Fluoride Action Network


Dental fluorosis (DF) is the most prevalent form of fluorosis in India affecting millions of people all over the country. As estrogen receptor 1 (ESR1), collagen type 1 alpha 2 (COL1A2), bone ?-carboxyglutamic acid protein (BGLAP), secreted protein acidic and cysteine-rich (SPARC), vitamin D receptor (VDR), and matrix metallopeptidase 2 (MMP2) genes play critical roles in bone metabolism, bone formation, mineral metabolism, and mineralization, variants in these genes could influence susceptibility to DF. The present study was aimed at evaluating the association between 15 single-nucleotide polymorphisms (SNPs) in the six candidate genes (namely, ESR1, COL1A2, BGLAP, SPARC, VDR, and MMP2) and DF among 132 individuals (case = 71 and control = 61) living in a fluoride endemic region of West Bengal, India. No statistically significant association with disease risk was found when the genotypes and allele frequencies of each of the 15 SNPs was analyzed individually using odd’s ratio with 95% confidence interval. “CC” and “AG” haplotypes of the COL1A2 gene showed a borderline association with DF. The present study is the first in India to use multifactor dimensionality reduction (MDR) analysis for identifying gene-gene and gene-environment interactions in fluorosis. The biomarker of serum fluoride showed a significant association with the disease state among the 17 attributes (15 SNPs and 2 biomarkers of urine fluoride and serum fluoride) (P value = 0.011). The best model of MDR analysis with maximized testing accuracy involved two SNPs from the ESR1 gene (rs9340799 and rs2077647) and one SNP from BGLAP gene (rs1543294) (P value < 0.0001).

Keywords: Biomarker; Candidate gene; Dental fluorosis; Genetic association; Haplotype; Multifactor dimensionality reduction.

*Original abstract online at https://link.springer.com/article/10.1007%2Fs12011-021-03072-8



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Dr. Samsiddhi Bhattacharjee, Associate Professor, National Institute of Biomedical Genomics, Kalyani, West Bengal, India, is gratefully acknowledged for his help with the statistical analysis of data. Ms. Ishita Debnath and Ms. Sushmita Ghosal of School of Biotechnology and Bioinformatics, D. Y. Patil Deemed to be University, Navi Mumbai, are acknowledged for their help in standardizing the PCR conditions and genotyping of some samples for the VDR and MMP2 SNPs. The authors wish to express their sincere thanks to all the subjects who participated in the study. We are thankful to Mr. Moizul Haq of Rampurhat Paribesh Pariseva, Rampurhat, District-Birbhum, for his help in questionnaire survey, enrollment of subjects, and sample collection. KRC, CSIR-NEERI, is duly acknowledged for checking the manuscript through the anti-plagiarism software, iThenticate (KRC CSIR-NEERI/KRC/2021/NOV/KZC/1).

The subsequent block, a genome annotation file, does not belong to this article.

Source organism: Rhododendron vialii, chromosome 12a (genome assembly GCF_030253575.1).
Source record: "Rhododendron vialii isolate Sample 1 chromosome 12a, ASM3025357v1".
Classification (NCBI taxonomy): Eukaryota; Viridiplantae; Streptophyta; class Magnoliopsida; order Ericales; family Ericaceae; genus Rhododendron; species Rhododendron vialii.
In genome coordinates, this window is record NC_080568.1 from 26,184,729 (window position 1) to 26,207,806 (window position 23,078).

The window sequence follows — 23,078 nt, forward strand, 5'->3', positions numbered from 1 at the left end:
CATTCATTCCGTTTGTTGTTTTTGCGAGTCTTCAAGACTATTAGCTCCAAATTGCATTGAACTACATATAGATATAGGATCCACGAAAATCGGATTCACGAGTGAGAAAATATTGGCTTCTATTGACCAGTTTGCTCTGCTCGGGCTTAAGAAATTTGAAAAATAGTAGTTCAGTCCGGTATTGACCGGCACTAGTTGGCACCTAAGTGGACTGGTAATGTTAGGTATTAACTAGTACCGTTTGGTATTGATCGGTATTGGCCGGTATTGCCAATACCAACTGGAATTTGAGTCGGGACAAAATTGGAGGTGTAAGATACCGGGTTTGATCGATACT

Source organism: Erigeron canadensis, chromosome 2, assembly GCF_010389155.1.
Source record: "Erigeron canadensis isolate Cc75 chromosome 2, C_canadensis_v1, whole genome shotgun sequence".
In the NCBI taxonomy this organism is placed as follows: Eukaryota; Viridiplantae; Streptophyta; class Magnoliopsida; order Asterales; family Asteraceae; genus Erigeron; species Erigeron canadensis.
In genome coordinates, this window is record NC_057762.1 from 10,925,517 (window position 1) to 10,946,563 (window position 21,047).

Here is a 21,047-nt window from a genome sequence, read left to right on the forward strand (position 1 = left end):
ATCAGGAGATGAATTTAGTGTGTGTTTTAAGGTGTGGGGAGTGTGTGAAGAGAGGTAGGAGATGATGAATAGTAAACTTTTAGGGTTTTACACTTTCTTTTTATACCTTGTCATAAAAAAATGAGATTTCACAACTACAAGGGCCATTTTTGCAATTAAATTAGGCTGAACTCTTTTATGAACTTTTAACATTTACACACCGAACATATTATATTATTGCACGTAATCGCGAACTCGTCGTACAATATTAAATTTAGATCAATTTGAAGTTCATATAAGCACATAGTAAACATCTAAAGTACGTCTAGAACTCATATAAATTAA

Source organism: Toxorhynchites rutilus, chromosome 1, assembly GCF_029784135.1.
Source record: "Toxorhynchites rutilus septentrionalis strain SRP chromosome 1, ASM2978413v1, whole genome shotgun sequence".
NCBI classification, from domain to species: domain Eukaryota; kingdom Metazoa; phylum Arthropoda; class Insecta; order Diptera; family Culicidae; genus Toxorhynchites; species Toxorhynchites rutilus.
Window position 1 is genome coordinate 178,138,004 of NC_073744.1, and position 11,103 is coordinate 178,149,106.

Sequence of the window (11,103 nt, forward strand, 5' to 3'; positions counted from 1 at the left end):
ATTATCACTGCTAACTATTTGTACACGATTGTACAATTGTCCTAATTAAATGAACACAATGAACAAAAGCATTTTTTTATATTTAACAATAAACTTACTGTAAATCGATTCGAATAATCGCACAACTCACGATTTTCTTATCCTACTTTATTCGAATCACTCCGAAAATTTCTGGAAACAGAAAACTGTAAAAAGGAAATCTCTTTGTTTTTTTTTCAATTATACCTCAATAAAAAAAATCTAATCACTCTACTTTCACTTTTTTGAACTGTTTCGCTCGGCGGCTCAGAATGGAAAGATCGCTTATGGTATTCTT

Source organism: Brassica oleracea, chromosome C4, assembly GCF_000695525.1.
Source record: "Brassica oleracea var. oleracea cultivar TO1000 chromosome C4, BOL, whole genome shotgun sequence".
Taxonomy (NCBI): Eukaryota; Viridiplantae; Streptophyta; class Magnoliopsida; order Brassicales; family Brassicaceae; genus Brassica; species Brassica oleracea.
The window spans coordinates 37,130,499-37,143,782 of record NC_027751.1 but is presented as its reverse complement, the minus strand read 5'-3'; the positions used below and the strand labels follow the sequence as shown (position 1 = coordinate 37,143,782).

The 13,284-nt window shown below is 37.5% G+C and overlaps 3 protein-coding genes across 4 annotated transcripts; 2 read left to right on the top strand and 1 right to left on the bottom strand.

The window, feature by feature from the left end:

This work was financially supported by a grant from the Department of Biotechnology, Government of India (Project No. BT/PR8283/MED/12/619/2013) to Dr. Sreemanta Pramanik.

Author information



Arijit Chakraborty: investigation, data curation, and validation.

Sreemanta Pramanik: conceptualization, investigation, resources, writing—original draft, writing—review and editing, visualization, supervision, project administration, and funding acquisition.

Kallol Datta: formal analysis and writing—review and editing.

Rakesh Goswami: investigation, data curation, and validation.

Depanwita Saha: investigation, data curation, and validation.

Kunal Kanti Majumdar: investigation and writing—review and editing.

Nilabja Sikdar: formal analysis and writing—review and editing.

Corresponding author

Correspondence to Sreemanta Pramanik.

*Original abstract online at https://link.springer.com/article/10.1007%2Fs12011-021-03072-8